OpenStreetMap

Setting up an OSM Rendering Server in Azure

Posted by SomeoneElse on 26 August 2017 in English (English)

Why might you want to do this?

You might want to set up a rendering server for a short period of time, or you might want a server that has lots of memory while you're importing data, but much less afterwards. An "always on" Azure server will probably cost more that a comparable VPS somewhere else, but if you only want it for an hour or two at a time, it may cost considerably less.

This page describes using Microsoft Azure to do this, but of course other cloud providers are available, and depending on what you want to do may be better suited to your needs.

I have no commercial relationship with Microsoft (beyond occasionally buying hardware with Windows preinstalled and then later removing it) and this isn't a "recommendation", beyond providing another option to setting up a server yourself.

Sign up to Azure

If you haven't already got one that you want to use, create a Microsoft account. Jump through whatever validation hoops you have to (for me that was an email address or a phone number, but this may vary depending on where you are).

Next, go to portal.azure.com and sign in. There will probably be a few "free trial" buttons around; click one of them to get a 30-day trial of up to £150 / $200. You'll need to provide the Microsoft account details (from above), a phone number (again) and a credit card. If you're in Germany and want to keep your data there see here.

Create a virtual machine

This page is a good starting point. You'll want to install the Azure CLI because it's a lot less fiddly than than the alternatives, though there is a "Cloud Shell" option in the portal (actually that's an account on a remote Ubuntu 16.04.2 LTS VM!) and a "clicky pointy" interface in there too.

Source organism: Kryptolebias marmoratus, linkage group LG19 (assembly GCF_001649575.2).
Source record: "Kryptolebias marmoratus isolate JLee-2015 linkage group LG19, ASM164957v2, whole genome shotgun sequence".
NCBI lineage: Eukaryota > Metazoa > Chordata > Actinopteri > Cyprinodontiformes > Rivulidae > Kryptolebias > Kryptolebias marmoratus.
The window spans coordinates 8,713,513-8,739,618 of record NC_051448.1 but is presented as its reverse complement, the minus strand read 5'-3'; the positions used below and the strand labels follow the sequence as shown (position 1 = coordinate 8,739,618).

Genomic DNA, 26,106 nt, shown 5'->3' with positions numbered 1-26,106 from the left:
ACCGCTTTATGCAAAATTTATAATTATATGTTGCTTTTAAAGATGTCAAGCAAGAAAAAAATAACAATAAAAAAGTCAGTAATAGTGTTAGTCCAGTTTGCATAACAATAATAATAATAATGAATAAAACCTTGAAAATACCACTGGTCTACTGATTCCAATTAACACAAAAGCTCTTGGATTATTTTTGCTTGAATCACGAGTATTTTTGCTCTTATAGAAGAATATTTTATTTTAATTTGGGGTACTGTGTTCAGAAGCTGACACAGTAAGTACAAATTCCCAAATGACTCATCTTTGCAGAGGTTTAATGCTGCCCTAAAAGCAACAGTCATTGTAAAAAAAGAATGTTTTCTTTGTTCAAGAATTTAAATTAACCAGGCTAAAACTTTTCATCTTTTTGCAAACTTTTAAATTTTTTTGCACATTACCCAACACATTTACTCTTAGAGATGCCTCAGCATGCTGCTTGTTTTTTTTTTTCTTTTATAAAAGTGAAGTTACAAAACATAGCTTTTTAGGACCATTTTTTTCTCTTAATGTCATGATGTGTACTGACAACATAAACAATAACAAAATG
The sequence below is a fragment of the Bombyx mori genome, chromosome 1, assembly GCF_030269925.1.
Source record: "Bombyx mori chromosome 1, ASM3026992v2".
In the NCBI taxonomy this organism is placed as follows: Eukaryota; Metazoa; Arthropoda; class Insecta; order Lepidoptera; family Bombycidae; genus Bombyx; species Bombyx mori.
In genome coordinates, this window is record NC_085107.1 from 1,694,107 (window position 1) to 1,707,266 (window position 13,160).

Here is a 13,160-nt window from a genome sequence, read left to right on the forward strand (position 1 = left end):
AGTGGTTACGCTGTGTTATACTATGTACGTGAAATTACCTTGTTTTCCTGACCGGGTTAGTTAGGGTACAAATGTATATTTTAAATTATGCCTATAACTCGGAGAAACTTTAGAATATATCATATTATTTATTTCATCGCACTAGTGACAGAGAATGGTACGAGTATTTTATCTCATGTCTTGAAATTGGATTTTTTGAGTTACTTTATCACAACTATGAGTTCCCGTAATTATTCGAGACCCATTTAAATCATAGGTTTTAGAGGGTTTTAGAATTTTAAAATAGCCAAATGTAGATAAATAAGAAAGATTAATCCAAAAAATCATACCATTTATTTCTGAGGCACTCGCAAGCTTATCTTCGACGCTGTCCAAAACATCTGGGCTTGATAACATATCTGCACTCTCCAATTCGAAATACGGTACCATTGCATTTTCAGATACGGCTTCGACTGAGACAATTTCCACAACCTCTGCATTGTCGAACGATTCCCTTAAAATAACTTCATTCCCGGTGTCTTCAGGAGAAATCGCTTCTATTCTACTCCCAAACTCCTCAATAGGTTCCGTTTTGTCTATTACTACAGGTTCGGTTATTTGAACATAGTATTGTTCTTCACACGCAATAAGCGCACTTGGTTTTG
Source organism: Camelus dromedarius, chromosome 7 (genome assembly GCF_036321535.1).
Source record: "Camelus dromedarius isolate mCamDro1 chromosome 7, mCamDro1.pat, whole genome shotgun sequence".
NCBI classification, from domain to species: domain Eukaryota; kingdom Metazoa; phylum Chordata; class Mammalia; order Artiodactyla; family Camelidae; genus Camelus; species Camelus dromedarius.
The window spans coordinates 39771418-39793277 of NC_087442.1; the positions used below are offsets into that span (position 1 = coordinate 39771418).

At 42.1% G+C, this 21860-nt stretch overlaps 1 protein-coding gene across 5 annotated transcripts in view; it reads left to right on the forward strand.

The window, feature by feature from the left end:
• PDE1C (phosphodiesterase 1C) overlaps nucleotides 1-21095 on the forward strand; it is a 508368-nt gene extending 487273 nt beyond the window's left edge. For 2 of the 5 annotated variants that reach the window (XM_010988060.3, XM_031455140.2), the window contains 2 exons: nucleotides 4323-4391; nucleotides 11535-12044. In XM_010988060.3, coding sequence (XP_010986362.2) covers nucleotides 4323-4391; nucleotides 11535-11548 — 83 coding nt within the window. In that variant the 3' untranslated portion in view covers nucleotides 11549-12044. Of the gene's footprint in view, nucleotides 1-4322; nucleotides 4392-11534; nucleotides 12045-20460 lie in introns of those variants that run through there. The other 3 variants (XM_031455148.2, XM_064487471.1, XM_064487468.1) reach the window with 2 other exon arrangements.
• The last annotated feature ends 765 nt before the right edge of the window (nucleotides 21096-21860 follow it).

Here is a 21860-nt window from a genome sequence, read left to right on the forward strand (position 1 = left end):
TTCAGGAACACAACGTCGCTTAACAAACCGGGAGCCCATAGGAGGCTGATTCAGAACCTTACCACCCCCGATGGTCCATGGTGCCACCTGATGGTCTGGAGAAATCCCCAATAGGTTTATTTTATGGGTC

First, create a "resource group" to tie everything associated with this machine together, and make it easier to tidy up later. I created this in "uk south", you can pick somewhere closed to you:

az group create -n MyResourceGroup -l uksouth

If you already have a public key associated with this account (typically $HOME/.ssh/id_rsa.pub) then:

az vm create -n MyVM -g MyResourceGroup --image UbuntuLTS --data-disk-sizes-gb 20

Otherwise use:

az vm create -n MyVM -g MyResourceGroup --image UbuntuLTS --data-disk-sizes-gb 20 --generate-ssh-keys

to create them and create a remote machine. If you've generated ssh keys in Cloud Shell you'll want to store them locally and use them later for access, otherwise you won't be able to log in again.

That'll get a a "default sized machine" - you can easily change it later if you want to. Allow access in on ports 80,443 and 22:

az vm open-port --port 80  --resource-group MyResourceGroup --name MyVM
az vm open-port --port 443 --resource-group MyResourceGroup --name MyVM --priority 901
az vm open-port --port 22  --resource-group MyResourceGroup --name MyVM --priority 902

Click "Virtual Machines" in the portal - you can see the IP address to connect to there.

Install software

At this point you can head over to the switch2osm instructions and follow those.

Machine name

Once complete, come back to the portal and click "Virtual Machines" at the left. Click the name of the machine you just created, and then "public IP address" at the right. That'll allow you to type in a personal DNS name (perhaps "mynameswitch2osm"), and the FQDN will consist of that plus ".azureregion.cloudapp.azure.com", for example "mynameswitch2osm.uksouth.cloudapp.azure.com".

If you have control of a DNS you can set up a CNAME record so that the name that you want to refer to the server as (e.g. "myname.mydomain.com" points at "mynameswitch2osm.uksouth.cloudapp.azure.com"), and you can create a certificate for "myname.mydomain.com" using "letsencrypt" if you want to.

Tidying up

When you've finished using the server, stop it from the portal (click the three dots to the right of the server name). In the portal the server will change from "running" to "deallocating" and then "Stopped (deallocated)".

To start it again click the three dots and then "Start" - it'll take a couple of minutes to start up (you may need to wait a minute or so after it has started before yo can ssh in).

When you want to completely delete the VM and everything associated with it, click "Resource Groups" in the portal, click the resource group you created at the top of this process and then "delete" at the top right. You'll need to type in the resource group name as confirmation to delete it.

Leave a comment

Parsed with Markdown

  • Headings

    # Heading
    ## Subheading

  • Unordered list

    * First item
    * Second item

  • Ordered list

    1. First item
    2. Second item

  • Link

    [Text](URL)
  • Image

    ![Alt text](URL)

Login to leave a comment